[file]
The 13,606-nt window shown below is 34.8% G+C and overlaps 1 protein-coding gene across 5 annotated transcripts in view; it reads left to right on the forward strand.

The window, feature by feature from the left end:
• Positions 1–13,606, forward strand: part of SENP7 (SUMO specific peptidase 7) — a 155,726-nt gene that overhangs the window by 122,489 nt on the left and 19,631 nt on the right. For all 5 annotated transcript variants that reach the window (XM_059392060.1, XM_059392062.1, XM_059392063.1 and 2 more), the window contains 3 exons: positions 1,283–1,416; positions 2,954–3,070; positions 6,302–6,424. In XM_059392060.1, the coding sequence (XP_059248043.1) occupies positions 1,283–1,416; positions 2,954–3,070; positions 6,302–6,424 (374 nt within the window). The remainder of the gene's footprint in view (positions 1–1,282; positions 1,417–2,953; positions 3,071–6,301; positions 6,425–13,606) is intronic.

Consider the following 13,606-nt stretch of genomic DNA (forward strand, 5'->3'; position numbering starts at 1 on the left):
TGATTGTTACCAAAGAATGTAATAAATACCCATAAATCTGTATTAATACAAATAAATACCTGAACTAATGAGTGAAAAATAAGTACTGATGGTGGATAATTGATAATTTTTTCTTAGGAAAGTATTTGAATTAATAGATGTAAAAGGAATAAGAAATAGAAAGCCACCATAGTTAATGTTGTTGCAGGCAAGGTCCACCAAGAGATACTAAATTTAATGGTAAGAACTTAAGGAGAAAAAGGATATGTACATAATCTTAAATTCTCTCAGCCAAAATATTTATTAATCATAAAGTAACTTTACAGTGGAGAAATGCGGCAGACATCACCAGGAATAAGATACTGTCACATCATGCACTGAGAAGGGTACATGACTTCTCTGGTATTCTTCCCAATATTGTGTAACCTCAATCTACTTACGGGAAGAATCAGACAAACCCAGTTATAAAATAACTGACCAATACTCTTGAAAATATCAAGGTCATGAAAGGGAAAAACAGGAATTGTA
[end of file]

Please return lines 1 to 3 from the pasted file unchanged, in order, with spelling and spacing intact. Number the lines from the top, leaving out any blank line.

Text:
The 13,606-nt window shown below is 34.8% G+C and overlaps 1 protein-coding gene across 5 annotated transcripts in view; it reads left to right on the forward strand.

The window, feature by feature from the left end:
• Positions 1–13,606, forward strand: part of SENP7 (SUMO specific peptidase 7) — a 155,726-nt gene that overhangs the window by 122,489 nt on the left and 19,631 nt on the right. For all 5 annotated transcript variants that reach the window (XM_059392060.1, XM_059392062.1, XM_059392063.1 and 2 more), the window contains 3 exons: positions 1,283–1,416; positions 2,954–3,070; positions 6,302–6,424. In XM_059392060.1, the coding sequence (XP_059248043.1) occupies positions 1,283–1,416; positions 2,954–3,070; positions 6,302–6,424 (374 nt within the window). The remainder of the gene's footprint in view (positions 1–1,282; positions 1,417–2,953; positions 3,071–6,301; positions 6,425–13,606) is intronic.